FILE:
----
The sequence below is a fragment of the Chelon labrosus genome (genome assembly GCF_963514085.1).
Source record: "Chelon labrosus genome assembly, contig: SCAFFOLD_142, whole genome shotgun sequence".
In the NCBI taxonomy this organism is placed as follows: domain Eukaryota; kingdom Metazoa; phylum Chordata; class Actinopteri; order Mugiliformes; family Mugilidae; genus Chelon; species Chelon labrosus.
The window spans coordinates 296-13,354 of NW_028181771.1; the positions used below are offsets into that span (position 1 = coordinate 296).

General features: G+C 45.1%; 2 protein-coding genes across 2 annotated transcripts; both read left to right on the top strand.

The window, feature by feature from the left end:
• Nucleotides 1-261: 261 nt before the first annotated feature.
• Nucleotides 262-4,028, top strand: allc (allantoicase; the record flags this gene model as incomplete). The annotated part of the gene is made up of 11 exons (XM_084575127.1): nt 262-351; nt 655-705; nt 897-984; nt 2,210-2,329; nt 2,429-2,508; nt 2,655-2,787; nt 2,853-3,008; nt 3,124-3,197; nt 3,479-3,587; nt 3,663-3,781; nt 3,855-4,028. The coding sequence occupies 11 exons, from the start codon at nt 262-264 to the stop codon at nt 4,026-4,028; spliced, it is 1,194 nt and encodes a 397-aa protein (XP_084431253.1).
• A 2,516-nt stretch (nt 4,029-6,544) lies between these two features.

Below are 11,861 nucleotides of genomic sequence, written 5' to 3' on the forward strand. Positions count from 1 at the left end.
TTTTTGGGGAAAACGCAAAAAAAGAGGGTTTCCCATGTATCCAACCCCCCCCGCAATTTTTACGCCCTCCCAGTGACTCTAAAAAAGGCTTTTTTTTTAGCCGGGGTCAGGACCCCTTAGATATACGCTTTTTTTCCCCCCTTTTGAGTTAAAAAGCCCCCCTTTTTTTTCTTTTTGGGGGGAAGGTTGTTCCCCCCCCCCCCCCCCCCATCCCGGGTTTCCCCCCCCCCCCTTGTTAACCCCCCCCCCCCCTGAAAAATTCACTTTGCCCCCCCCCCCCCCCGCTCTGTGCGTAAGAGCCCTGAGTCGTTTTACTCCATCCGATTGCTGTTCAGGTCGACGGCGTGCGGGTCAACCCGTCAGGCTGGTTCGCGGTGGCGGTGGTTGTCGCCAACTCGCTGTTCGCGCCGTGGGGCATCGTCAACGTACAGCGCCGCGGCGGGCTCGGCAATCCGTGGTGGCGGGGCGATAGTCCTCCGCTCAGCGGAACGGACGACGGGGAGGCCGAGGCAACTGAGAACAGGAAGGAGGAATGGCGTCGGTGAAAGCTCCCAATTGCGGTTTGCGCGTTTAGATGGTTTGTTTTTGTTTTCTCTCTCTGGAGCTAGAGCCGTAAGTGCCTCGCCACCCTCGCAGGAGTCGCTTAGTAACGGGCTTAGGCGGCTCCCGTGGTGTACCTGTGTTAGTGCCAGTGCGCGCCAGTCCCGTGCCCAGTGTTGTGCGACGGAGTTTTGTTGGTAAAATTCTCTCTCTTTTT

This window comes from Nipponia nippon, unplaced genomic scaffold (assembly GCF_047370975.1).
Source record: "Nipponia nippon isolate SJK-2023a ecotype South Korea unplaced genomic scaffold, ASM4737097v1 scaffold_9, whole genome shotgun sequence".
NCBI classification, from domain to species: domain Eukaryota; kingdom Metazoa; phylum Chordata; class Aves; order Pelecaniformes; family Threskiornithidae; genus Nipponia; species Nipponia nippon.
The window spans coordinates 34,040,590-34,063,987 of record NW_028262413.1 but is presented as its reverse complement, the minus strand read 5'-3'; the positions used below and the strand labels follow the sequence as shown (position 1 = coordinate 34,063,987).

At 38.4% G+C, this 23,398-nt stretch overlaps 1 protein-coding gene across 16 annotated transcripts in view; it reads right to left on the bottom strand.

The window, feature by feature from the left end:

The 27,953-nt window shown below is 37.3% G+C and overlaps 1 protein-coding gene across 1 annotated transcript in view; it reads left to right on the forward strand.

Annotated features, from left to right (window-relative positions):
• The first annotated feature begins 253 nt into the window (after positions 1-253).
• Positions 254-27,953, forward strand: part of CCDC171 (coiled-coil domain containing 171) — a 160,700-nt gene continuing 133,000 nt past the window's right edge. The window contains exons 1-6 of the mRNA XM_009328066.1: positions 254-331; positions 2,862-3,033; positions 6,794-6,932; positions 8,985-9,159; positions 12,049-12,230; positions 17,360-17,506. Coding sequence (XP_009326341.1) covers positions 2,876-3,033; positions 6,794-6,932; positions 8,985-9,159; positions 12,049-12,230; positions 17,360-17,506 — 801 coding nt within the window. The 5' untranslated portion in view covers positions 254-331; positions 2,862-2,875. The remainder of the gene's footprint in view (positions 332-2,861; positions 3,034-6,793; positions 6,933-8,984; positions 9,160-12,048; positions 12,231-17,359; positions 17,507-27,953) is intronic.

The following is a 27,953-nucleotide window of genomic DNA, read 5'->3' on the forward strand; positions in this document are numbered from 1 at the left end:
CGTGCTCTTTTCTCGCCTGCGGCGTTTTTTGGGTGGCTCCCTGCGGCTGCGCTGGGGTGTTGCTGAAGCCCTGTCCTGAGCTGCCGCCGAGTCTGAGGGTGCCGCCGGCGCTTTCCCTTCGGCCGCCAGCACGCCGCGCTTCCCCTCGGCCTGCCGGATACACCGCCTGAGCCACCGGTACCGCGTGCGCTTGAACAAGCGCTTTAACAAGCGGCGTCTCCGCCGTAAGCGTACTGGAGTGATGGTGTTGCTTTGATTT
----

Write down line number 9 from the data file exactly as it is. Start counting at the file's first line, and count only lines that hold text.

• A 2,516-nt stretch (nt 4,029-6,544) lies between these two features.